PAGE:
Safe sex message lost on over 50s?
GROWING rates of sexually transmitted diseases among older people are placing a new burden on the health system.
However, according to researchers at the University of New England, “sexual ageism” is preventing health authorities from making the necessary investment in education and prevention strategies.
Lead researcher Professor Victor Minichiello said societies around the world needed a new approach for a new generation of seniors.
“Recently published Australian figures reveal that the number of chlamydia cases in people over the age of 50 doubled between 2004 and 2010, and figures from abroad show similar trends in the incidence of a range of sexually transmissible infections, including HIV, in older people,” he said.
“Social and familial attitudes and fear of professional judgement often prevent older people from seeking sexual health support, thus the silenced remain silent and the rates continue to rise.”
Professor Minichiello said the sexual health message needed for a 60-year-old was very different to that you would deliver to an adolescent.
He told a World HIV/AIDS symposium that in Sweden 68 per cent of men and 56 per cent of women were still sexually active at 70, and in the United States 20 per cent of people aged 80-94 were still sexually active.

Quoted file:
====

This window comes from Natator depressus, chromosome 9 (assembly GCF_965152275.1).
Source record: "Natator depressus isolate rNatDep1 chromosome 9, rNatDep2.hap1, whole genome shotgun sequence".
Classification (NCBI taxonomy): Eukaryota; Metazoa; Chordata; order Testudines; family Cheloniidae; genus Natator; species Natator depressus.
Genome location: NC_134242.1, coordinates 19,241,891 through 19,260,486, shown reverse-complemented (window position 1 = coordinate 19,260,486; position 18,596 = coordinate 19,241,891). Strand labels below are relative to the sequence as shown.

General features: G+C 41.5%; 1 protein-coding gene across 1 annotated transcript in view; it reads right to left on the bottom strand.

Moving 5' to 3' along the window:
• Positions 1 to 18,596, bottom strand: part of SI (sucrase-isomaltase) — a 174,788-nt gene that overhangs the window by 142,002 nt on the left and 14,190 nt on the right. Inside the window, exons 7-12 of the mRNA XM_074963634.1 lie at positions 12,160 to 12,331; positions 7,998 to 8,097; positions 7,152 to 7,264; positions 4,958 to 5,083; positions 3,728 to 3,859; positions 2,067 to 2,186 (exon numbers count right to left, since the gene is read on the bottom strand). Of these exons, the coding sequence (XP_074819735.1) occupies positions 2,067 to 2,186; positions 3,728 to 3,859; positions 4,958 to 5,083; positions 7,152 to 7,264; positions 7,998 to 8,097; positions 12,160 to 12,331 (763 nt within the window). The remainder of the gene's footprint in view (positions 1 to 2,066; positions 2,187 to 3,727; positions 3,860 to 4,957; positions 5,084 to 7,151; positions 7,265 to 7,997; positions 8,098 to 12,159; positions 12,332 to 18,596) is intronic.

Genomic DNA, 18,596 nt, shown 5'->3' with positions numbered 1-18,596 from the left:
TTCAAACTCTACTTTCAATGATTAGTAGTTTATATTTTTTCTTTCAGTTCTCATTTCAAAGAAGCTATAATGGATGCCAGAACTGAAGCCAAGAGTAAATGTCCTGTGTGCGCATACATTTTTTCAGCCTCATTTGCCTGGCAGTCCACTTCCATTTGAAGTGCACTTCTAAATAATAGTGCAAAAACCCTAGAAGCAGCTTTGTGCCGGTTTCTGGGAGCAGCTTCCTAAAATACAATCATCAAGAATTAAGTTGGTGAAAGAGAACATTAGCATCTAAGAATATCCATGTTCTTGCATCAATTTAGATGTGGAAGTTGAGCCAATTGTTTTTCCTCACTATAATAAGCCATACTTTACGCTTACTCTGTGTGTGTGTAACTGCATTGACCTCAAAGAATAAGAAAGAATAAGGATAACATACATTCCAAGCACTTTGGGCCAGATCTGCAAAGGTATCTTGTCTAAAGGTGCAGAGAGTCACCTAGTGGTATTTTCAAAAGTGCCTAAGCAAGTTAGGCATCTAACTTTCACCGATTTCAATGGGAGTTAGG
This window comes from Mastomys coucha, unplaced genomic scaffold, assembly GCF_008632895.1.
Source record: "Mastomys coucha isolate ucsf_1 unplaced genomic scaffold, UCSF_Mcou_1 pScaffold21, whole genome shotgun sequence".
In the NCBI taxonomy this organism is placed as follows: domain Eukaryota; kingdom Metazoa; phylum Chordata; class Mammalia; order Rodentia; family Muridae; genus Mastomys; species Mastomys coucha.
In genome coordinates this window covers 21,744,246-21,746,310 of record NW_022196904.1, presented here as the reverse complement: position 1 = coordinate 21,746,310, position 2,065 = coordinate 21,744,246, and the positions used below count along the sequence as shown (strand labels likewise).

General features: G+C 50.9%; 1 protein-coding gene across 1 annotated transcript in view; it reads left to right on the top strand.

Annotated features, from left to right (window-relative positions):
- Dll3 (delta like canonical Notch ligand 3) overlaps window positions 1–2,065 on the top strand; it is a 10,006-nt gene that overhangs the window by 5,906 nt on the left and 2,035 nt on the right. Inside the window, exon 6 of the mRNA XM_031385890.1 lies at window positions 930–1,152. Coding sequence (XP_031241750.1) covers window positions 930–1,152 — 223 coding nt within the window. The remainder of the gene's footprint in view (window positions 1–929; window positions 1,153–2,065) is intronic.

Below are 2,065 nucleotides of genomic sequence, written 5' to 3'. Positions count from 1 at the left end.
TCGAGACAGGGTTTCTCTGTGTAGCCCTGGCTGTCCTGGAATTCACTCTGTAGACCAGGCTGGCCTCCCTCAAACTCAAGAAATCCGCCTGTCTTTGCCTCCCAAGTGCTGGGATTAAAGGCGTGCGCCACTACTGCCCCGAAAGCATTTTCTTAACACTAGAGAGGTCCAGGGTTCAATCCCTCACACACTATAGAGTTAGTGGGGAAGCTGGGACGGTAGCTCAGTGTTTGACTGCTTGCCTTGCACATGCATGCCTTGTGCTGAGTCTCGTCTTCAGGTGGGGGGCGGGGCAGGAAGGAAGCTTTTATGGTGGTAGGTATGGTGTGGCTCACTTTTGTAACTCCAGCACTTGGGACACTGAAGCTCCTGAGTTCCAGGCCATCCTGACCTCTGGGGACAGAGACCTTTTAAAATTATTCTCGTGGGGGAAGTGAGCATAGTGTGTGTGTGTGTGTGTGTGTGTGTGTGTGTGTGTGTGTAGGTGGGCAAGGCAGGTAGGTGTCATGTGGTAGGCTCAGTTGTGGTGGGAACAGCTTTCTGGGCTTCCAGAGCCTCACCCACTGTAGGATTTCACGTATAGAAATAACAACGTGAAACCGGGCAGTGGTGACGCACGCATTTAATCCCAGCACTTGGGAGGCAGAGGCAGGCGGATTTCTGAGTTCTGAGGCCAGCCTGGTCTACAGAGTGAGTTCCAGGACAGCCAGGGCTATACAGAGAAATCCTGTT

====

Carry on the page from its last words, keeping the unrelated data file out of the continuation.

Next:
“This level of sexual activity in older people, together with a general lack of awareness within this age group about sexually transmissible infections, is generating an increasing prevalence of these infections in older populations around the world,” he said.
“There is evidence of this phenomenon in the United States, the UK, Australia, Canada, Korea, Singapore, China, Kenya, Botswana and Uganda.”
Professor Minichiello said his own research had revealed low levels of condom use among older people in Australia, which added to the urgency of calls for action.
“This would involve recognition of the sexual life of older people by society in general and health professionals in particular, and the introduction of targeted sexual health education programs for older people,” he said.
“If we do nothing we’ll see a significant increase in the incidence of these infections in older people, at enormous cost to the health care system.”